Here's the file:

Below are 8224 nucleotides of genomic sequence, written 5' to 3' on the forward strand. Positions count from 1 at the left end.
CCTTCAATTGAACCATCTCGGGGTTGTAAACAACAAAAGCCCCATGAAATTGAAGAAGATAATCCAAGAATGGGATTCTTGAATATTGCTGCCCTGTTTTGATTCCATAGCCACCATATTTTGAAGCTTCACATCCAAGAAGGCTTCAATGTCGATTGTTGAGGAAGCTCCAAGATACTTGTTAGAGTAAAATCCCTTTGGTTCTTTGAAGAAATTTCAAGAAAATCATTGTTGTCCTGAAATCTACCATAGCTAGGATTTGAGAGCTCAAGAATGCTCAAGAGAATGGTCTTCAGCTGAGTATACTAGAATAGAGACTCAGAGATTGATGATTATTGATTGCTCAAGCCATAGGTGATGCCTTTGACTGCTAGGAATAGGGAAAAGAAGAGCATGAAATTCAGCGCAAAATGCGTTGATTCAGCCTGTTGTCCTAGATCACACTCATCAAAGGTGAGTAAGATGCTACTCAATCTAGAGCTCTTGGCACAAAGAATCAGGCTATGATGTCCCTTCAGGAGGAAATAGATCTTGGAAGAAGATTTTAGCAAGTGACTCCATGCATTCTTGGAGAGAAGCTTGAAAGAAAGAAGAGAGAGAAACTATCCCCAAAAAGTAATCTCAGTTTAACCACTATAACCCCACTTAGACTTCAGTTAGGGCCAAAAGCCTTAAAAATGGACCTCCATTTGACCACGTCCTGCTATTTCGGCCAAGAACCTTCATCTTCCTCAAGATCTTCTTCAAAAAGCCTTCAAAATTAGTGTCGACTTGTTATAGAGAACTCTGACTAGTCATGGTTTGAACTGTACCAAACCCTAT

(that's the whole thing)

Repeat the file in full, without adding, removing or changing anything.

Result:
Below are 8224 nucleotides of genomic sequence, written 5' to 3' on the forward strand. Positions count from 1 at the left end.
CCTTCAATTGAACCATCTCGGGGTTGTAAACAACAAAAGCCCCATGAAATTGAAGAAGATAATCCAAGAATGGGATTCTTGAATATTGCTGCCCTGTTTTGATTCCATAGCCACCATATTTTGAAGCTTCACATCCAAGAAGGCTTCAATGTCGATTGTTGAGGAAGCTCCAAGATACTTGTTAGAGTAAAATCCCTTTGGTTCTTTGAAGAAATTTCAAGAAAATCATTGTTGTCCTGAAATCTACCATAGCTAGGATTTGAGAGCTCAAGAATGCTCAAGAGAATGGTCTTCAGCTGAGTATACTAGAATAGAGACTCAGAGATTGATGATTATTGATTGCTCAAGCCATAGGTGATGCCTTTGACTGCTAGGAATAGGGAAAAGAAGAGCATGAAATTCAGCGCAAAATGCGTTGATTCAGCCTGTTGTCCTAGATCACACTCATCAAAGGTGAGTAAGATGCTACTCAATCTAGAGCTCTTGGCACAAAGAATCAGGCTATGATGTCCCTTCAGGAGGAAATAGATCTTGGAAGAAGATTTTAGCAAGTGACTCCATGCATTCTTGGAGAGAAGCTTGAAAGAAAGAAGAGAGAGAAACTATCCCCAAAAAGTAATCTCAGTTTAACCACTATAACCCCACTTAGACTTCAGTTAGGGCCAAAAGCCTTAAAAATGGACCTCCATTTGACCACGTCCTGCTATTTCGGCCAAGAACCTTCATCTTCCTCAAGATCTTCTTCAAAAAGCCTTCAAAATTAGTGTCGACTTGTTATAGAGAACTCTGACTAGTCATGGTTTGAACTGTACCAAACCCTAT